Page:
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Finding your Yoda


February 1, 2016
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I’ve heard people say, “Always have a Paul, and always have a Timothy.” My problem is that I want the actual apostle Paul to mentor me. Okay, I’m actually looking for a mix between Paul, Yoda, Mr. Miyagi, and John Piper to seek me out and invest in me. I imagine the guy meeting me every morning at a local coffee shop, dropping some wisdom on me, and paying for my breakfast before I have a chance to get to the bill. I would be okay with paying, but it would be nice for him to cover it. I’ve got kids, you know.

We know that guy doesn’t exist. But God has put people in our lives for our edification and growth. He has given us a community within our churches and ministries to help us grow in our relationship with Him and our ministry toward others. Here are some lessons I’ve learned from years of seeking out mentors in my life.

Don’t look for perfect people to mentor you—look for progressing people.

Observe people’s lives.

Inviting someone to invest in you will play a huge role in your future decisions and values. Hebrews 13:7 tells us to “consider the result of their conduct” before we imitate someone’s life. Do they follow Christ? Do they live out a genuine faith? Are they learning and growing spiritually? Don’t look for perfect people to mentor you; look for progressing people.

Get involved in your church.

It is critical that we find investment in our lives through the local church. It’s easy to circumvent the entire body of Christ by spending time with parachurch extremities. I click with people in college ministry, but I need investment from the entire body. God has given us a community of believers for our edification and equipping. Our lives are a model of how to do life, so we must model church involvement to those we are investing in. Allow God to use the community He has placed you in to play the role in your life He intends.

Find mentoring from people, not a person.

You will probably never find one perfect person to mentor you for the rest of your life. But you can find people with different strengths and life experiences to help you walk through life. Sometimes God brings people into your life for a season to challenge, encourage, and teach.

Maybe it’s a fifteen-minute conversation with a wise leader at a conference or a series of meetings during a summer project. Right now I have three older guys in my life who tend to help me grow in different areas. I’ve noticed that one encourages me in loving my family, one strengthens my theology and knowledge, and one helps me grow in leadership. Of course they all help to a degree in all those areas, but God has gifted different people to help develop specific values or a “particular set of skills” in your life (side note: I’d be open to having Liam Neeson’s Taken character mentor me).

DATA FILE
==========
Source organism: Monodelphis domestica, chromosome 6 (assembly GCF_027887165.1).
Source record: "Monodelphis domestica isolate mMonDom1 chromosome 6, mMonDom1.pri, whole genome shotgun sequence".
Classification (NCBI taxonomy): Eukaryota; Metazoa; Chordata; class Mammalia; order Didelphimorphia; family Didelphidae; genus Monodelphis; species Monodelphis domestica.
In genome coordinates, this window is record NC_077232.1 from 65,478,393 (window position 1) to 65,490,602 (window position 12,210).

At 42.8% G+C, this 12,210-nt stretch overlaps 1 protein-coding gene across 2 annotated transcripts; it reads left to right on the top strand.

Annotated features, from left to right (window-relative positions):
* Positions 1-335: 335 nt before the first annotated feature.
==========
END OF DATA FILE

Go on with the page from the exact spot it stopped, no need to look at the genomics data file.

Slowly invite yourself into their life.

Idle people are not the best mentors. The men and women you will want to learn from will most likely have little free time. But they would love to invest in the next generation of leaders. Ask people to spend time with you, but don’t expect them to make you their Padawan learner after one cup of coffee together. Offer to pay for coffee or a meal during a time that works for them at a place that is convenient for them over a topic that is close to their hearts.

Start the conversation.

There are few things I enjoy less than someone asking me to meet with him or her and then staring at me blankly for thirty minutes over coffee. But I could spend all day with a young man who is a hungry learner who has lists of thoughtful questions. Come prepared to learn, and interact with the ideas and answers they give. Don’t just machine gun questions. Ask them to help you work through an area in your life, and listen to what they say.

Define the relationship.

Yep, DTR, just like dating. This one should be less awkward though. You want to clarify your expectations and help them understand what they will be agreeing to if they decide to intentionally invest in you. Putting parameters of time, topic, frequency, and duration helps protect you both from the awkward mentoring break-up talk. You could ask, “Could we meet over coffee for thirty minutes once a week for the next four weeks so I can ask you about delegating leadership and balancing my work with my personal life?” But don’t do this until after the first meeting. You wouldn’t propose on a first date; in the same way, don’t expect someone who barely knows you to commit to never-ending weekly mentoring meetings.

Reflection questions:

What characteristics should you look for in a mentor?

How could a misconception of finding the “perfect” mentor hinder you from finding investment from others?

Who should you call/text this week to find mentoring?

 
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